QUESTION: [Senior State Department Official], can I – today, (inaudible).
QUESTION: Go ahead, (inaudible).
SENIOR STATE DEPARTMENT OFFICIAL ONE: They’ll bleep you out.
QUESTION: (Laughter.) Secretary Kerry today admitted that the referendum would go ahead, and that they should expect a series – a serious – a very serious response from the international community on this. At what stage – I mean, if you accept – if he’s accepting the referendum’s going to go ahead, at what stage does one implement the sanctions? What kind of response would you like to see from Russia that would prevent you from enforcing those sanctions? Or what response would happen that would make you go ahead with the sanctions?
SENIOR STATE DEPARTMENT OFFICIAL ONE: Okay. I think there were 18 hypotheticals in that. Secretary Kerry’s made clear, the President’s made clear, senior European leaders have made clear that if this referendum goes forward, the costs for Russia in terms of its relationship with us and the international community will go up. That’s clear because it’s a violation and it’s illegitimate and it’s threatening to the unity and sovereignty and territorial integrity of Ukraine. So that’s clear.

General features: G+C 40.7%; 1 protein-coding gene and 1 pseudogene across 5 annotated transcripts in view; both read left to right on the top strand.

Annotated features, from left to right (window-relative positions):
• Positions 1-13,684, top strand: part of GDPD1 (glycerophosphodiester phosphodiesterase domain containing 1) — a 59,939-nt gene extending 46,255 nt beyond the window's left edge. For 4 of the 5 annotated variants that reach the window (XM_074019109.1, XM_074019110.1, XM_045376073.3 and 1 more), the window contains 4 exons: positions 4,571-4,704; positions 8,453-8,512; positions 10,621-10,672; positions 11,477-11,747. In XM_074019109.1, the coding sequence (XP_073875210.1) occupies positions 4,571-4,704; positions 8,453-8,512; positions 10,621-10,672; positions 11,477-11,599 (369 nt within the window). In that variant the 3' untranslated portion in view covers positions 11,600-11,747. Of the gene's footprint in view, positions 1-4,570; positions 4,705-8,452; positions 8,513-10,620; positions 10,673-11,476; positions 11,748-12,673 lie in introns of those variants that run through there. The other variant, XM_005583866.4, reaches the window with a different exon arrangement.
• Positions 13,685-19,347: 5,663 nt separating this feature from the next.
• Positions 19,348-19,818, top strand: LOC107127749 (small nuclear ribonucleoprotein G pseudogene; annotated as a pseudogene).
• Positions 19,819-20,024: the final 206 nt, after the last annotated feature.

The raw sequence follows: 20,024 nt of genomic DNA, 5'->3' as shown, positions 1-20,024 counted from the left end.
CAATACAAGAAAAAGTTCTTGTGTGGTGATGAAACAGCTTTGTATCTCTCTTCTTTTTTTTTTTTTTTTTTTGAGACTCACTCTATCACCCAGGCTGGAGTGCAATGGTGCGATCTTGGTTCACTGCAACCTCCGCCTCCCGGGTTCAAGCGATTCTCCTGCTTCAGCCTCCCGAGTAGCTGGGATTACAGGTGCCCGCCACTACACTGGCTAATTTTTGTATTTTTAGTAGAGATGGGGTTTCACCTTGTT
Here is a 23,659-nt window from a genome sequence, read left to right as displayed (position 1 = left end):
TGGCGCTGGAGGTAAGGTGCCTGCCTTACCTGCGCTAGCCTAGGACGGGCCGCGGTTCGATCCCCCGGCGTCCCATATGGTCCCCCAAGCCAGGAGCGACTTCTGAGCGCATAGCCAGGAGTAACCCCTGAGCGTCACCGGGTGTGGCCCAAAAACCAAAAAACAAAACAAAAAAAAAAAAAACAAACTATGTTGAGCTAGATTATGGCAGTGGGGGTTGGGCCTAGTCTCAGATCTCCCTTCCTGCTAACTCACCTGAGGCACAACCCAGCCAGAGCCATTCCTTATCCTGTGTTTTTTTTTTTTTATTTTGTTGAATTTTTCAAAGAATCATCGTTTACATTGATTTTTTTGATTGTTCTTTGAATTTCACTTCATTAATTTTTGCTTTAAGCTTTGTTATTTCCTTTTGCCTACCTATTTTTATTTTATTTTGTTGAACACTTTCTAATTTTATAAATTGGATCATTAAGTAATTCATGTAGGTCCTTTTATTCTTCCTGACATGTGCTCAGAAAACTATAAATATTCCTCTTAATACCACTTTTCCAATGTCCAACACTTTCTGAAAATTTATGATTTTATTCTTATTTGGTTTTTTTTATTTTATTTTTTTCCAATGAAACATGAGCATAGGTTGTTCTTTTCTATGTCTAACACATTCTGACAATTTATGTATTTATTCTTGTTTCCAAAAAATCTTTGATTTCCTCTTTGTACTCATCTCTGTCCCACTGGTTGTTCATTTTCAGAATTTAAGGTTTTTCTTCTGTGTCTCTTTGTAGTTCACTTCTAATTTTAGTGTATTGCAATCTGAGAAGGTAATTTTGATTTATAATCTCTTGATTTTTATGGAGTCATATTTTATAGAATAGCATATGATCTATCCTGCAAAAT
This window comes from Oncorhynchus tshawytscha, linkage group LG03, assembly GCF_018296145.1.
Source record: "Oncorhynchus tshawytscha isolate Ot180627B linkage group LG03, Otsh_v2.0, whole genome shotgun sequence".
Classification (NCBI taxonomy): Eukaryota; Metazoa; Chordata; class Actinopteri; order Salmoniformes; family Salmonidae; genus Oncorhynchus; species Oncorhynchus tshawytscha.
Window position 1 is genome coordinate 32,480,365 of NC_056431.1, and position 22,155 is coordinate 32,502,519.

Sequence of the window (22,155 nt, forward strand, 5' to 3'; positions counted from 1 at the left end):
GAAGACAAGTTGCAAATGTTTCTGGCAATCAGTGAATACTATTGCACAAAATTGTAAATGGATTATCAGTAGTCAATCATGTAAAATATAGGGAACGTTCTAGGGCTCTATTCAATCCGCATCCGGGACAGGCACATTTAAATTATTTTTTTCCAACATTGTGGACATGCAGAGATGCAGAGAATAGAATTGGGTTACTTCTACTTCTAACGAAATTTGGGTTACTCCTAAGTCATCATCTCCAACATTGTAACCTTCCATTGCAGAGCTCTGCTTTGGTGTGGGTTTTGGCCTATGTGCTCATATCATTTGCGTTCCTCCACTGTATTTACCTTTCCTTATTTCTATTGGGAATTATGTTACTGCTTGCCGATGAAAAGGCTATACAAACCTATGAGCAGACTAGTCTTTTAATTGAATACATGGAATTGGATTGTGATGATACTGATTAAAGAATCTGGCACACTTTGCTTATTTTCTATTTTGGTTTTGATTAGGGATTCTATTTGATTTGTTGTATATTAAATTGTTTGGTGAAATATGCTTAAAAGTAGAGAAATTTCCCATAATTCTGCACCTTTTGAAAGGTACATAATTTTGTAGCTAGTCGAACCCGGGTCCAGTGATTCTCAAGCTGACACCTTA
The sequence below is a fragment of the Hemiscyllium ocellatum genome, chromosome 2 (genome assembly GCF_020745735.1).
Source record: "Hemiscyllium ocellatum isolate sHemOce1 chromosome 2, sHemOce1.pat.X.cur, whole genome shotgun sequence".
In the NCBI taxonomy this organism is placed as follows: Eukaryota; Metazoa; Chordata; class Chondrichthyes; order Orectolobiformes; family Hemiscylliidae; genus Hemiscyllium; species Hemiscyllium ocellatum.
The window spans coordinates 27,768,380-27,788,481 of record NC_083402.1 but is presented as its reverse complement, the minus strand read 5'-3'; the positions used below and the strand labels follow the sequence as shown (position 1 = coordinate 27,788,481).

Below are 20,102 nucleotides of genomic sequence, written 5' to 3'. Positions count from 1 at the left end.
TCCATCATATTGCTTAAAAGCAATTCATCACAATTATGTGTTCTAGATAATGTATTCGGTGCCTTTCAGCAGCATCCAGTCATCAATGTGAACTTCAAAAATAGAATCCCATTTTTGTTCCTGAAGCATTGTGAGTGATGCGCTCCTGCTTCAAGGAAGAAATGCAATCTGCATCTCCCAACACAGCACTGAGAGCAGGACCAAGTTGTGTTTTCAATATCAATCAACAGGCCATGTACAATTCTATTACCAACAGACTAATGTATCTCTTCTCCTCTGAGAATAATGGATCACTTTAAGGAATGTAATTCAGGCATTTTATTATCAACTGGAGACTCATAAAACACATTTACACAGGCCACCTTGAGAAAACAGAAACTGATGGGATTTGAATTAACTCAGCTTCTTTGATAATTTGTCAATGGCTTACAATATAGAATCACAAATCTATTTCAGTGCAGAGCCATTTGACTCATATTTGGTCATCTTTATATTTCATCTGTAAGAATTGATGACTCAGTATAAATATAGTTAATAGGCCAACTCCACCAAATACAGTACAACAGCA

We’ve also made clear that there is another way to do this. There is a preferred way to deal with this, which is to begin de-escalating, to use the good offices of the United States and all of these European countries and Canada and the international organizations to provide the reassurance that is necessary, to provide the observation, to give the support for normalizing the security situation if that is truly what Russia is concerned about. So there’s a choice here for Russia to make. There’s been a choice all the way through.
QUESTION: So you said that you’d be interested in how the Russians would perceive the vote of – the outcome of the referendum. What --
SENIOR STATE DEPARTMENT OFFICIAL ONE: I don’t think that’s what I said.
QUESTION: You said something along these lines. You said – I don’t have the exact quote, but you said you’d be interested to see what – how Russia responds to the referendum.
SENIOR STATE DEPARTMENT OFFICIAL ONE: I think I would – I said we were interested in how Russia explains all the troop movements outside Ukraine.
QUESTION: Okay. What if Russia were to – if the referendum were to go forward and Russia were to not take moves to annex the territory? Is that something that would stave off sanctions? Is that something that would form the basis for further negotiations?